The Guardian has offered to try and improve digital literacy in the UK, after a series of news articles stating that the quality of ICT lessons in UK schools is not good enough. I argue it is not the quality of the lessons, but the quality of the material taught, and the total inflexibility of the British curriculum, particularly in secondary schools, that is not good enough.
The thrust of previous articles has seen a chubby finger pointed accusingly at the fact that we need to teach more programming skills (see Programming should take pride of place in our schools).
I don’t agree. Saying we need to teach 11 year olds programming skills is like saying we need to teach 11 year old English students how to write a novel, or 11 year old scientists about Higgs-Bosom. We don’t. We give them the building blocks of that potential for future use. We teach them about sentence and paragraph structure, about rules of physics and life cycles, and computer fluency.
Programming, in its raw form, should be available for those with the aptitude and interest at 16 to study further, and in my opinion, is for the realms of the university student to become an ace coder. In the most part, those who excel at programming in secondary schools would be teaching their teachers, its something 14 years ‘get in to’ in their bedrooms using the Internet as their resource and playground, not through tapping out a few lines in the classroom next to twenty-four others who really don’t care.
The UK national curriculum for ICT is so archaic, so mind-numbingly boring (and easy) that its no wonder there are complaints about the subject. Here are five points to improve digital literacy in UK schools.
1) Improve the curriculum at Key Stage Three
The current curriculum at Key Stage three takes students in 6 week topic blocks through the tedious humdrum of the Microsoft Office package. Sure, some schools may allow teachers to use things like Prezi and Scratch, but all must plough through Word, Powerpoint, Excel, Access and Publisher. Powerpoint is a useful tool throughout a child’s educational career (or one of its alternatives).
Excel and Access however – they can wait. We should be using KS3 to engage children with technology through ICT and all their other subjects. Video production and editing, audio production and editing, using smartphones and tablets (like they do in real life outside the classroom), digital storytelling, blogging and connecting with classes around the country and the world, digital photography and editing, graphic design, web design, flash and digital citizenship.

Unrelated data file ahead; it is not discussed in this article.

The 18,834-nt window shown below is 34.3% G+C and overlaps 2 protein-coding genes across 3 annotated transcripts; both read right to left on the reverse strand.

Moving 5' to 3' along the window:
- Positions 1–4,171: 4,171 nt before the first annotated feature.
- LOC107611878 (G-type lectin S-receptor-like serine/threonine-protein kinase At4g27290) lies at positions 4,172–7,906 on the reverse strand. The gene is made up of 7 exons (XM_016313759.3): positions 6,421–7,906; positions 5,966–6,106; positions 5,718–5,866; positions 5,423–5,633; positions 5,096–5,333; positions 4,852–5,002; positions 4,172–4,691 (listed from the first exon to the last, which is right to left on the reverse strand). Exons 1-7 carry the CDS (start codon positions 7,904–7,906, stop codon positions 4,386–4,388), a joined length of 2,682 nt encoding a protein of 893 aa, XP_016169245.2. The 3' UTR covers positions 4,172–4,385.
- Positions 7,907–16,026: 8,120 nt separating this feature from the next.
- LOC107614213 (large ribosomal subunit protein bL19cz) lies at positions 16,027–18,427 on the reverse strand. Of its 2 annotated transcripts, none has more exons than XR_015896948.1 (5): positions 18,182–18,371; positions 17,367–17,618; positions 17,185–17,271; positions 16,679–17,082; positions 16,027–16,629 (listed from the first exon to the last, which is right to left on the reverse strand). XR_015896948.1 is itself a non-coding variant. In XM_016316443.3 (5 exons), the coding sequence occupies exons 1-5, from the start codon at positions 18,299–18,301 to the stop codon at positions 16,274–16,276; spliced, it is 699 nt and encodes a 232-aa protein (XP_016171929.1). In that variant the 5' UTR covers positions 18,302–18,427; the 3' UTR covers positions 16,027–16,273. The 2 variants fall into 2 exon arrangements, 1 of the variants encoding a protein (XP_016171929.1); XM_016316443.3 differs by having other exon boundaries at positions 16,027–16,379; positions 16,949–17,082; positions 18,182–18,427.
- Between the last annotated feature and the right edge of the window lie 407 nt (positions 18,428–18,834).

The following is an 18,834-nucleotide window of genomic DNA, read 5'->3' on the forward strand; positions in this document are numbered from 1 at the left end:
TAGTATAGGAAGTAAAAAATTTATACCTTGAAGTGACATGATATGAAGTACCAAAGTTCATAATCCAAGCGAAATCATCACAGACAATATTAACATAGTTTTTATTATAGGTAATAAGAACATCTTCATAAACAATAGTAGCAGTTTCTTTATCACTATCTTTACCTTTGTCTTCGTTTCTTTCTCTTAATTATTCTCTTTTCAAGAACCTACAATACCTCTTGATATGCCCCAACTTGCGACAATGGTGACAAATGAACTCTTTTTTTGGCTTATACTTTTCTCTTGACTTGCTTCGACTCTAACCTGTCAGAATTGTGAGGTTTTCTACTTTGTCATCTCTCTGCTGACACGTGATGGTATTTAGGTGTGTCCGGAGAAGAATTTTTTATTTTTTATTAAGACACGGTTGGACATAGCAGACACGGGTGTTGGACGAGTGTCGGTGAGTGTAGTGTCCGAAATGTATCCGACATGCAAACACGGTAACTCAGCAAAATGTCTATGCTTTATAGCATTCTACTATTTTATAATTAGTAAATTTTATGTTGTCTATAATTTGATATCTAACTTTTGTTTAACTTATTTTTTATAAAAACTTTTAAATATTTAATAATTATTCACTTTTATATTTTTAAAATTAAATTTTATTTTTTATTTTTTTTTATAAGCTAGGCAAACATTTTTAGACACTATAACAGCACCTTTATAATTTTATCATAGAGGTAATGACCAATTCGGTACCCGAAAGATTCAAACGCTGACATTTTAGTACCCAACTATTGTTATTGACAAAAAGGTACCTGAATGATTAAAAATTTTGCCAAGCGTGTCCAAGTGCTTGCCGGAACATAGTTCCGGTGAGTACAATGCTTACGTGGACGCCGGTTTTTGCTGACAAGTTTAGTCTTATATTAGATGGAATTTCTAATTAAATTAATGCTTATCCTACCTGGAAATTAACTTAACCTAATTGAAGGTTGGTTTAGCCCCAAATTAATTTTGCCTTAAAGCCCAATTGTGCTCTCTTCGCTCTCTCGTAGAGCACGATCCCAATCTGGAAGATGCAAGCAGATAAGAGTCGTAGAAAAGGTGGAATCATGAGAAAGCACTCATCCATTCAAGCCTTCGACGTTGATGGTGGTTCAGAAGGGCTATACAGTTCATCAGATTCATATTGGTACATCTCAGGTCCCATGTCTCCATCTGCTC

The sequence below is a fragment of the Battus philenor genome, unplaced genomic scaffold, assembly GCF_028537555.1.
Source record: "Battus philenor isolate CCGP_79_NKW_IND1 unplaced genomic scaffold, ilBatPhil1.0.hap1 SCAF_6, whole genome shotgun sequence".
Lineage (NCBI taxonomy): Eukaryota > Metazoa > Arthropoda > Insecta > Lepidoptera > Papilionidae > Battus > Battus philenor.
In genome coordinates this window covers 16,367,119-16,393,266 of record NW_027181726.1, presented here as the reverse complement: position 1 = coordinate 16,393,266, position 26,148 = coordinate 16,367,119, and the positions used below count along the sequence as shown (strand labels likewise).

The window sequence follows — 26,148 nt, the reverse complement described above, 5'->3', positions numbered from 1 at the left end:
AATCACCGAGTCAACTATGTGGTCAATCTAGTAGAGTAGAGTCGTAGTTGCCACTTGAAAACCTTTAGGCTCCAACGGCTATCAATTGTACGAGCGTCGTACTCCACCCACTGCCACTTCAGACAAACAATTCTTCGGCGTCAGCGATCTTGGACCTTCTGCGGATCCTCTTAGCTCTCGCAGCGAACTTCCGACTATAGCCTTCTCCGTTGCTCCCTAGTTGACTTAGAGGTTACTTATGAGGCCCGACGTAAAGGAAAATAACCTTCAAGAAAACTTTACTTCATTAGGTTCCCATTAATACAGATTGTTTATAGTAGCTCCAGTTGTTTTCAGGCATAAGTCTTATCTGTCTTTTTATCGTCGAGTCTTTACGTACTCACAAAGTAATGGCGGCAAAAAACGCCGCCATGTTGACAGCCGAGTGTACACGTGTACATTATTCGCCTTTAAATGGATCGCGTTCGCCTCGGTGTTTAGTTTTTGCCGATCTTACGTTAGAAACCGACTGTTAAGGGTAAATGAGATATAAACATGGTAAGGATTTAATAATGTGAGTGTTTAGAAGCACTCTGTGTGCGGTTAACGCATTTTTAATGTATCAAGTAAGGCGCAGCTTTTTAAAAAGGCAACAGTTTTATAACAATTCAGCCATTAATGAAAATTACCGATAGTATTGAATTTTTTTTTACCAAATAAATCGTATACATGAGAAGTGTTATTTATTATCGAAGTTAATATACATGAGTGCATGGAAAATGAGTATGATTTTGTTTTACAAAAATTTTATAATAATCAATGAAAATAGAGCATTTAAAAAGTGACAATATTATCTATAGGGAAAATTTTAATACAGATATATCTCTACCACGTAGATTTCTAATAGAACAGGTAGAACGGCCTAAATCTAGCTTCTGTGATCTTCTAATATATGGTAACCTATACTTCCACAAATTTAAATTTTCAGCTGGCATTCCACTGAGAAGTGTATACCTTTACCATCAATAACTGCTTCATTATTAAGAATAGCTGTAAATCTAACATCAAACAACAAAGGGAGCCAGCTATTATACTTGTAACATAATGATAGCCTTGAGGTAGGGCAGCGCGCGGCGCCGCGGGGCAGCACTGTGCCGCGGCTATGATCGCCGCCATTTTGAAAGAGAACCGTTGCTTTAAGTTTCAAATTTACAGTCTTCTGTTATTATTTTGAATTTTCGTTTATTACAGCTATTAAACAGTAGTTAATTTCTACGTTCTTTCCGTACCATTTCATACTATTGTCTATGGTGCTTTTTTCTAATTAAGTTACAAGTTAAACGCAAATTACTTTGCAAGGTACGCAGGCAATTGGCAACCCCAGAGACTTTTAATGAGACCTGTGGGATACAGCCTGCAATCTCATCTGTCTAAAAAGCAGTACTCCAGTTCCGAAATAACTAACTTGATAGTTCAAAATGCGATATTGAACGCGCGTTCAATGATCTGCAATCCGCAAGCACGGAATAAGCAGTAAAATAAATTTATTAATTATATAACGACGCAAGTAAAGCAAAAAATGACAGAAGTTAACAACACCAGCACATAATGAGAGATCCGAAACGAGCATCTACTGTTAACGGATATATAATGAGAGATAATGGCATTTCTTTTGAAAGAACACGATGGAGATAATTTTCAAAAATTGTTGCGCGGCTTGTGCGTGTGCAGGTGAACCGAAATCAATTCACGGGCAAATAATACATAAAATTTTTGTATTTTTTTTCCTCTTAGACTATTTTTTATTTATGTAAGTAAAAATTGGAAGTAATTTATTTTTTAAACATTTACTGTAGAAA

2) A Foundation course in essential skills
At the start of secondary school all students can start with a term long foundation course in essential computer skills for learning. That would include a proficiency check in Word and Powerpoint, a study skills course. In doing this, all other Year 7 teachers will know that by the end of term one, all their students should be able to create, save and edit documents and presentations. They should be able to use email to send and receive, download and upload files. They should be able to format a document with name, title, date.
2) Improve GCSE ICT
Current GCSE ICT is a very poor course. And I’ve seen kids, even in my short stint teaching it in the UK, struggle with it. And its not because they can’t do it. It’s because their minds are closed after years of the same boring rubbish in their ICT classrooms. All they see when they enter that room full of computers is a long, dull lesson looking at a page of word processing. Revamp the GCSEs. Bring in alternative methods of publishing work. Take out all the MS Office nonsense from KS3 and bring it in here. With an interesting, engaging Key Stage three period, students are more likely to show an interest when undertaking their GCSE studies in ICT, and slightly older students are more likely to be engaged in less interesting things like spreadsheets and databases.
In my experience, the outcomes of an entire KS3 scheme of work taught to Year 7 can be learnt in a couple of lessons by older students. Learning formulas in Excel for example.
3) Involve everyone else
And by this I mean cross-curricular use of technology. Again, KS3 three is the place to sow the seeds for this. English teachers need to have a class blog. Not just because blogs are great, but because students also indirectly learn technical skills…how to navigate a CMS like WordPress, start new posts, reply to posts, add comments. Of course, digital citizenship. The possibilities are endless across all subjects, and it comes down to training and the willingness of the staff to improve their lessons.
4) Improve Resources
How many schools are using Google Apps for Education? How many schools have a CMS like Moodle or Frog and are getting the best out of them? How many schools see educational technology as key? To change perspectives a fundamental shift in what ICT is all about needs to occur.
5) Improve teacher training
Paradoxically, when I started my PGCE with around 10 other ICT trainees I was concerned that I didn’t have enough technical knowledge. I was expecting a more computer science orientated course. However, the calibre of the trainees really shocked me. Some of them struggled with Internet browsers. Only a couple had heard of RSS, no one blogged. The concept of integration across the curriculum was a novel one. The end result was a course that produced robots trained to teach those units of work and exam courses, but not much else. I’m not convinced many would have the ability to take an opportunity outside of this bleak existence of the British ICT teacher in order to push the boundaries of what is needed for true ‘digital literacy’. So the quality of teacher training needs to improve too.